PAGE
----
Mar 14, 2016 by

It could save up to 175,000 people in the U.S. — and $250 billion — by 2030.

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Pollution from a power plant. A new study shows cutting carbon emissions could prevent thousands of deaths in the U.S. by 2030.

Slashing carbon emissions won’t just ease global warming. It could also save thousands of lives in the U.S. by drastically reducing deaths caused by air pollution.

The cuts in carbon emissions needed to limit the rise of global temperatures to 2 degrees Celsius (or 3.6 degrees Fahrenheit) would significantly reduce other kinds of air pollution, according to a new study by researchers at Duke University and the NASA Goddard Institute for Space Studies.

The study, published Monday in Nature Climate Change, showed that these cuts in pollution could prevent the premature deaths of up to 175,000 people in the U.S. by 2030 and save around $250 billion annually in associated health costs.

The new research sheds light on how tackling climate change can result in not only long-term benefits, but can also address health issues in the short term, said Drew Shindell, professor of climate sciences at Duke and lead author of the study.

“Many people view climate change as a future problem, but our analysis shows that reducing emissions that cause warming — many of which also contribute to air pollution — would benefit public health here and now,” he said in a statement.

The health and economic benefits associated with easing global warming could sway people’s priorities, Rachel Cleetus, lead economist and climate policy manager at the Union of Concerned Scientists, who was not involved in the study, told The Huffington Post on Tuesday.

There are now “very good here-and-now public health reasons to make the shift to cleaner energy,” she said.

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A chemical plant factory in the 1970s. Policies designed to ease global warming could have immediate health and economic benefits, a new study shows.

Reducing carbon emissions — especially from power plants and vehicles — prevents other pollutants, such as sulfur oxides, mercury and lead, from spewing into the atmosphere. Shindell and his research team calculated how much emissions from these co-pollutants would decrease if the U.S. were to slash carbon emissions in the transportation and energy sectors by 75 and 63 percent, respectively.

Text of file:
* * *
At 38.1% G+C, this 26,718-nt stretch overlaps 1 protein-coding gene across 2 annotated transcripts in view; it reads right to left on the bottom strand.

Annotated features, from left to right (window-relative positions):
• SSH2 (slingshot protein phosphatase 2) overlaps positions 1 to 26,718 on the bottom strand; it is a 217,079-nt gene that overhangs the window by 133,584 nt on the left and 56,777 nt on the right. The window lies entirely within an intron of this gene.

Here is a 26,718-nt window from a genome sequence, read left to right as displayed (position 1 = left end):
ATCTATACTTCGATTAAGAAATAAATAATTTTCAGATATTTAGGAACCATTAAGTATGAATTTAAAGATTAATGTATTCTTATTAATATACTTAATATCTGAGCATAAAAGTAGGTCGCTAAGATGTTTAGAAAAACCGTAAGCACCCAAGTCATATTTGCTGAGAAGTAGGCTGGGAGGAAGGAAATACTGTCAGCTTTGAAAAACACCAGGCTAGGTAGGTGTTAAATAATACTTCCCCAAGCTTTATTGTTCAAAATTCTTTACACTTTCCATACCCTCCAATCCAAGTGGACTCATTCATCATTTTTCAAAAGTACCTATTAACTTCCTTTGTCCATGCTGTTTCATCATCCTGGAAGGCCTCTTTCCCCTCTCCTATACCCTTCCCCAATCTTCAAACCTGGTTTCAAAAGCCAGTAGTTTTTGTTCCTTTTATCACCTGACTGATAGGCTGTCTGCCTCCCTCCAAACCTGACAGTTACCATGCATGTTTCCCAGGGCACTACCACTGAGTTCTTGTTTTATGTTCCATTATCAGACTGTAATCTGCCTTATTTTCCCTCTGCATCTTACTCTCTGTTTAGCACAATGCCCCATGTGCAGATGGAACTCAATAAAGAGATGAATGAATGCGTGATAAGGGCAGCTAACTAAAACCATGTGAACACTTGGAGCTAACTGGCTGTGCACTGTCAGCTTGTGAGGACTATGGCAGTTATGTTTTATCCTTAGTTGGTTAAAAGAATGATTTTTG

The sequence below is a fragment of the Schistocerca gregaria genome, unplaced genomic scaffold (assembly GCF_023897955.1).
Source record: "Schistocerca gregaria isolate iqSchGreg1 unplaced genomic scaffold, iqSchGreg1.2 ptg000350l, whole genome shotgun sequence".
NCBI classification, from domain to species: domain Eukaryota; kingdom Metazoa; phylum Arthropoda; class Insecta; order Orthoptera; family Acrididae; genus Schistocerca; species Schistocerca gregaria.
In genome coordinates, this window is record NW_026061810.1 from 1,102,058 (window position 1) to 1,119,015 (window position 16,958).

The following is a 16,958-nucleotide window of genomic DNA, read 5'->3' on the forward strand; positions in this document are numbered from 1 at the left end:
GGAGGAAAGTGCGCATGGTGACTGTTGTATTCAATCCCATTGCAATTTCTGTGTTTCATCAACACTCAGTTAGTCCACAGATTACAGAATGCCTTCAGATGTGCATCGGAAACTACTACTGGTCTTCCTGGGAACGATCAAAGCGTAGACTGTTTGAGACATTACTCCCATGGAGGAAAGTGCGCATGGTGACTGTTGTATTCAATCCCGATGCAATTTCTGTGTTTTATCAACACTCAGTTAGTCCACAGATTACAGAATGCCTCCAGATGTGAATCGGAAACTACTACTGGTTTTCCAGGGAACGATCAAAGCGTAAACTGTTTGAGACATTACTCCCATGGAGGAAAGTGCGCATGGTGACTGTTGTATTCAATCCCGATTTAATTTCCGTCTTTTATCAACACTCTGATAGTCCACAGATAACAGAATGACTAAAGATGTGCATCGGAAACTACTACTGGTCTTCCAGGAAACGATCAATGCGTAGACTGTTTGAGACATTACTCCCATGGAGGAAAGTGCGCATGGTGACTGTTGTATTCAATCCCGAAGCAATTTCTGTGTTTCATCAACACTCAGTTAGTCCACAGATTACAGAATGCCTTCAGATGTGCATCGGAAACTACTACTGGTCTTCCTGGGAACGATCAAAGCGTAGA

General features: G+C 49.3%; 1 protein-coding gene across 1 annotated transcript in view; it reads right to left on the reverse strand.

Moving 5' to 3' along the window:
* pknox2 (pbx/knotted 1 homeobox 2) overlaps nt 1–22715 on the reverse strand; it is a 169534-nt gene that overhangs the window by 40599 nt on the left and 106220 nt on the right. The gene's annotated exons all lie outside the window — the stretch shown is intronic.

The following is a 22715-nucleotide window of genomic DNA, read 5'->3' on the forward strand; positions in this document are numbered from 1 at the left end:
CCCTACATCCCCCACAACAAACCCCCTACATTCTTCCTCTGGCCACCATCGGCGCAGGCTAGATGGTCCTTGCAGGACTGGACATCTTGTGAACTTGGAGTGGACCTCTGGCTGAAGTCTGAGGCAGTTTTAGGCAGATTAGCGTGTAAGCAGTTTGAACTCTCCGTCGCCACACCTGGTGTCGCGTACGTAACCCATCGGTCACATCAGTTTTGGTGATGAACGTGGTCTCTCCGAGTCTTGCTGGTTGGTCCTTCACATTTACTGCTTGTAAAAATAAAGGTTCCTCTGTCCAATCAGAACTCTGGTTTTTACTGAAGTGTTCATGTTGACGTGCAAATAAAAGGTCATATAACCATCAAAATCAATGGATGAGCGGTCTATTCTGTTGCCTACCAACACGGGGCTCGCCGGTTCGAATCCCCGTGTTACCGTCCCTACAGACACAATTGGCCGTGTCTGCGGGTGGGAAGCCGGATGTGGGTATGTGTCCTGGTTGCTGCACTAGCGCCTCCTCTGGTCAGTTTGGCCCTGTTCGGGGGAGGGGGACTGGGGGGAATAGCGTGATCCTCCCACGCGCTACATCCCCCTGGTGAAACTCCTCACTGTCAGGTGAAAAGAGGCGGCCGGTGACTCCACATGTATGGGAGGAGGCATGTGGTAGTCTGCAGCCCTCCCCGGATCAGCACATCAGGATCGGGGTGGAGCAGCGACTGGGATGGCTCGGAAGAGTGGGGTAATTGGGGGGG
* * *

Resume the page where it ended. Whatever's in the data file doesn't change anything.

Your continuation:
The researchers then calculated the number of premature deaths caused by those co-pollutants each year by looking at medical data documenting the links between chemical exposure and death. Using that data, researchers were able to figure out how many deaths from air pollution could be avoided under their emissions reduction scenarios.

They found that cutting emissions from transportation by 75 percent could prevent up to 120,000 premature deaths by 2030. Reducing emissions from energy production by 63 percent could prevent up to 175,000 deaths over the same period.

The researchers also found that preventing these early deaths would save the country around $250 billion in public health costs every year. When the global health and climate effects of reduced emissions are taken into account, the long-term savings would roughly quintuple, according to a press release.

The cost of clean energy transition starts to pale compared to the benefits. Rachel Cleetus, Union of Concerned Scientists

The study employed the same methodology used by the EPA in its analysis of President Barack Obama’s Clean Power Plan. The EPA and this new study both confirm research that was published last year in Nature Climate Change showing that reducing carbon emissions from U.S. power plants would likely improve public health.

The new study is “very consistent with what other studies show: shifting away from fossil fuels has huge public health co-benefits in addition to the climate benefits,” Cleetus said.

But securing those health benefits will be difficult, Shindell told HuffPost.

“We would need enormous national will to change the way we get energy and provide transportation services,” he said. “But it could really be done if we wanted to do this.”

In the long run, the advantages of moving away from fossil fuels outweigh the costs, according to Cleetus. That’s because while fossil fuels appear cheap, they contain what Cleetus calls “disguised costs.”

“When we do a true calculation for public health costs, we realize it’s a different equation,” Cleetus said. “The cost of clean energy transition starts to pale compared to the benefits.”

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